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Literature / The Nine Peahens And The Golden Apples

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"The dragon catching the queen" by Arthur Rackham (1916)
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The Nine Peahens and the Golden Apples (Zlatna jabuka i devet paunica) (also translated as The Golden Apple-tree, and the Nine Peahens or The Seven Golden Peahens) is a Serbian Fairy Tale and epic poem. It has been published in several fairy tale collections, including Andrew Lang's Violet Fairy Book. There is also a Bulgarian version translated as The Golden Apples and the Nine Peahens, and a similar Czech tale titled Berona.

A king owns a fruit tree which bears golden apples every night. However, all apples are stolen every night. The king orders his three children to investigate the matter, but the youngest son is the one who manages to solve the mystery: nine peahens descend upon the tree every night, eat its apples and fly away just before dawn. He also finds out one of the peahens can turn into a beautiful woman, and the prince and the lady start meeting every night under the apple tree. Unfortunately, his older brothers are jealous of his success, so they hire a witch to sabotage their nighttime dates.

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The witch succeeds in scaring the peahens forever, and the prince sets off on a journey to find his lover. After a long quest, he finds her again and finds out she rules over her own kingdom. The prince and the empress get married, and he moves to her palace, but he is warned against going into the twelfth cellar. During one of her absences, the prince investigates the cellar, and he finds one cask bound with iron hoops. Someone has been imprisoned in the cask and is thirsty, so the prince takes pity on it and gives him water. When its thirst is quenched, the prisoner bursts out of the casket and reveals to be a dragon; then it kidnaps the empress and flies away.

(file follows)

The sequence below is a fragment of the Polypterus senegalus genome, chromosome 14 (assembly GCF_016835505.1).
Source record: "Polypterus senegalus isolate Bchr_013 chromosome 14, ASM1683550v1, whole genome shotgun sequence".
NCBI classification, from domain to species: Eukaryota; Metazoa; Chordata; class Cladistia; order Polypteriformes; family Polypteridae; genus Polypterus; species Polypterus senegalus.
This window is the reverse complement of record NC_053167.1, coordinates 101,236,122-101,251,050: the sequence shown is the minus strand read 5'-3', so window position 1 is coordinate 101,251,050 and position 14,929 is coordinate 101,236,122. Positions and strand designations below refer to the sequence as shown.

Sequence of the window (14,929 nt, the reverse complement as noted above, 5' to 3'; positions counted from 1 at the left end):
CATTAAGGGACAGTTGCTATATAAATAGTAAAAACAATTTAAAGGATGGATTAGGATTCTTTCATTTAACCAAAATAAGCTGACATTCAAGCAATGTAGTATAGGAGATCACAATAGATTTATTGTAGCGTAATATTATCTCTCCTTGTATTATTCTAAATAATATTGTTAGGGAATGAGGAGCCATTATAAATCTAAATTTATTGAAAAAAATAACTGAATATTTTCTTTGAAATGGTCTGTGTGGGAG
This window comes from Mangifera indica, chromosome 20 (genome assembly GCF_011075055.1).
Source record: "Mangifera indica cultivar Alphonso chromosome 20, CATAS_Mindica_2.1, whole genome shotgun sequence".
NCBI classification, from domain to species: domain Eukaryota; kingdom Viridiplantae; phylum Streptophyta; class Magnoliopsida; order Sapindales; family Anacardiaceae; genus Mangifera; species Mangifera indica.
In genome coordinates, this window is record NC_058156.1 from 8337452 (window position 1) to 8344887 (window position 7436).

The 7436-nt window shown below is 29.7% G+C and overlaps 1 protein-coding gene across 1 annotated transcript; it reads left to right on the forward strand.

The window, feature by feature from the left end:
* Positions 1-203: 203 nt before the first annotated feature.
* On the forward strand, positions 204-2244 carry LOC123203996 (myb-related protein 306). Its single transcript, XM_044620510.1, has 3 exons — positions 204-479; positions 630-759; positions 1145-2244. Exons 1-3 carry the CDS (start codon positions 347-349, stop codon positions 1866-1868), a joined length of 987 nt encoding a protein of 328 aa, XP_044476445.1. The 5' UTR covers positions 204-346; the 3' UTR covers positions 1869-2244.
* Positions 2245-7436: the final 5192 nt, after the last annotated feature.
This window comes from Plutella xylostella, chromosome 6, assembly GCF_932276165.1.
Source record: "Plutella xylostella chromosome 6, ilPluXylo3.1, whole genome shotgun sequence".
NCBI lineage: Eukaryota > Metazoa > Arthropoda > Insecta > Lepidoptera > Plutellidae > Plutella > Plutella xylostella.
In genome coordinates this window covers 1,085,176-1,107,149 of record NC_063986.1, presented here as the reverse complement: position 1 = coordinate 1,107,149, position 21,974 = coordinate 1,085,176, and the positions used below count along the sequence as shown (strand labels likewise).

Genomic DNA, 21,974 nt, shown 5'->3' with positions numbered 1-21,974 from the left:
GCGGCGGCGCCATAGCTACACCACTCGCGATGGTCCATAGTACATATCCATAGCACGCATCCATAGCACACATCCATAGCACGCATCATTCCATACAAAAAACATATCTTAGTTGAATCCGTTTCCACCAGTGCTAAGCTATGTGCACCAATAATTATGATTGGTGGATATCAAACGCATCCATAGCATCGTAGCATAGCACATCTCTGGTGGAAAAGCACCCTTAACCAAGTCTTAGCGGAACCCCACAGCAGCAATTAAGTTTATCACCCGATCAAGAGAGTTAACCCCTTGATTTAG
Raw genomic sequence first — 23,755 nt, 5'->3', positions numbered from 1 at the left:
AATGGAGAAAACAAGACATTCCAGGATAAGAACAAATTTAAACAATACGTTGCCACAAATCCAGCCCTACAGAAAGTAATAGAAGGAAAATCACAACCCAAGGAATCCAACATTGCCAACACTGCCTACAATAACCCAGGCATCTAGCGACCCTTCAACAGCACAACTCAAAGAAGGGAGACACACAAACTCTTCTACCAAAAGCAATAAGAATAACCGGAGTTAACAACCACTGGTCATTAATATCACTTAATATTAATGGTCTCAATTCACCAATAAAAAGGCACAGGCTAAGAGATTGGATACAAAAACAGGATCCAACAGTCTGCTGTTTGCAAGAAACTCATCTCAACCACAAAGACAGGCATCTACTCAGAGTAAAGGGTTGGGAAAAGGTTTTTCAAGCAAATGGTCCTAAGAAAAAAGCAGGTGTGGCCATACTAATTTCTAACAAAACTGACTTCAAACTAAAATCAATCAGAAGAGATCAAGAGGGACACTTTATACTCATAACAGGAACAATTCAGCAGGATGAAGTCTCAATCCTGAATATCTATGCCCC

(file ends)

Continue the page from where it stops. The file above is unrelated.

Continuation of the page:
The prince sets off on another journey to find his wife. After a while, he meets the dragon's lair and attempts to make off with his wife, but he is quickly caught by the dragon thanks to its impressive horse. The dragon decides to spare his life just this once, but the prince concludes that he needs a horse who can outrun the dragon's steed.

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The empress subtly goads the dragon into revealing his horse was given by a witch, so the prince travels to the witch's mountain, saving several animals on the way, and requests one of her horses. The witch promises to give him any horse of his choice if he takes care of her mare for three days. The prince accepts, but the wild, sapient mare runs away and transforms into a different animal every time his back is turned. Nonetheless, the animals whom he previously saved help him find her and carry out his task, whereupon the witch reluctantly lets him pick one horse.

Once again, the prince makes off with his wife, and the dragon gives chase. Though, the prince's horse talks the dragon steed's into turning against his master. The dragon is kicked off his mount, falls on a rock and breaks in pieces.

The fairy tale can be read in Andrew Lang's Compilation, the SurLaLune site, here, here or here. The Bulgarian version can be read in the SurLaLune site and here.

It is classified as Aarne-Thompson type 400, "The Swan Maiden", and ATU 400, "The Quest for the Lost Wife". It also shares some elements with "East of the Sun, West of the Moon" and "The Death of Koschei the Deathless".


Tropes:

  • Androcles' Lion: As looking for his wife, the prince throws a fish back into the river to save it from suffocating and frees a fox and a wolf from a trap. In return, the three animals help him carry out the old witch's impossible task.
  • Animorphism: The main character's love interest can transform into a peahen.
  • Big Bad: The dragon in the cellar kidnaps the prince's wife after being freed.